Local Carryout Bag Ordinances.
A number of municipalities in Washington have adopted ordinances addressing single-use plastic bags and other types of carryout bags. In addition to restricting single-use plastic bags, some local ordinances establish bag performance specifications and require a charge to be levied by grocers and other retail establishments for the provision of single-use paper or other carryout bags.
2020 Restrictions on Single-Use Carryout Bags.
Beginning January 1, 2021, retail establishments may not provide single-use plastic bags designed to be used once and disposed. Retail establishments are defined to include entities that sell or provide food, merchandise, goods, or materials directly to a customer, including home delivery and vendors operating at events. Food banks and food assistance programs are not retail establishments but are encouraged to reduce the use of single-use plastic bags. Retail establishments may provide the following types of carryout bags to customers:
Carryout bags do not include bags used inside stores by customers to:
Pass-through Charges on Carryout Bags.
Retail establishments must collect and retain from customers a pass-through charge of 8 cents for each:
This charge is a taxable retail sale and must be shown on customer receipts. However, retail establishments may deduct from business and occupation taxes the amounts collected from pass-through charges. This tax deduction is not subject to the tax preference performance statement or automatic expiration date. Retail establishments may not collect a pass-through charge from persons using vouchers or electronic benefit cards issued under the Women, Infants, and Children Nutrition Program, the Temporary Assistance for Needy Families program, the Supplemental Nutrition Assistance Program, or the Food Assistance Program.
Enforcement of Carryout Bag Restrictions.
The Department of Ecology (Ecology) may adopt rules to implement, administer, and enforce the restrictions on carryout and in-store bags. Enforcement of bag restrictions must be largely on a complaint basis, and Ecology must establish a forum to receive complaints, which may include a telephone hotline, electronic social media strategy, or a form on Ecology's website. Local jurisdictions and other persons may file complaints using the forum, and local jurisdictions may review complaints filed with Ecology in order to support education and outreach to retail establishments by the local jurisdictions. Ecology, in collaboration with local jurisdictions, must provide education and outreach activities to inform retail establishments, consumers, and others. The civil penalties of up to $250 per violation of bag restrictions are appealable to the Pollution Control Hearings Board.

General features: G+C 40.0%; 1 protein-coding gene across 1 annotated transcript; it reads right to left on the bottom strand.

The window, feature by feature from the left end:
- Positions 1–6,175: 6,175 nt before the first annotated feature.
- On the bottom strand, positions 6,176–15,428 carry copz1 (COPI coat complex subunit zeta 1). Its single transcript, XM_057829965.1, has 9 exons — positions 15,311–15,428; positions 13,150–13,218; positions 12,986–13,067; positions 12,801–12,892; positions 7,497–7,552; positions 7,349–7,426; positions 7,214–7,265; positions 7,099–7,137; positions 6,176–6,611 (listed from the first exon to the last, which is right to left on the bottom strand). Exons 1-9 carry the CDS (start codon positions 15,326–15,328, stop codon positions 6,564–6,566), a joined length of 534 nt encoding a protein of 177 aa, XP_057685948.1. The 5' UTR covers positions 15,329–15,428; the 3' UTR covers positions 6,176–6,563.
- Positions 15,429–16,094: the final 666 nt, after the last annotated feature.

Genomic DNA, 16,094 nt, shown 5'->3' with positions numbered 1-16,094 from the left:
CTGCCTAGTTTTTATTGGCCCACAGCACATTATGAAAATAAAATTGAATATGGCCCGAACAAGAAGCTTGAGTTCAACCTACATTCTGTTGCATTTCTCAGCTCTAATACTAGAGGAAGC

The 40 percent recycled content minimum requirement for paper carryout bags offered by retail establishments may be satisfied by any of the following three combinations of materials:
Paper carryout bags provided by retail establishments must display on the exterior of the bag either the recycled content or the wheat straw fiber content, or both.
The substitute bill makes the following changes to the original bill:
(In support) Agricultural waste products can be made into pulp for purposes of papermaking. Creating a market for leftover wheat straw will reduce the risk that farmers need to burn their agricultural residue. Allowing wheat straw fiber to be used in pulp for paper bags and to count towards minimum recycled content requirements will be an economic driver for using waste products in a beneficial way. Allowing wheat straw in paper bags will create jobs and support farmers. Using wheat straw used in paper bags has a smaller carbon footprint and is more water-efficient than tree-derived fiber. Wheat straw only has the potential to produce a small fraction of the fiber needed for carryout bags, and will never be a significant competitor to paper recycling.
(Other) Making better use of fiber from hay straw is a laudable intent. Washington is experiencing a recycling crisis, and this bill risks undercutting the market demand for recycled paper by providing an alternative that can be used in paper bag manufacturing. Allowing the use of nontree fiber to count towards minimum recycled content requirements for paper bags would make Washington's law inconsistent with other state laws governing recycled content.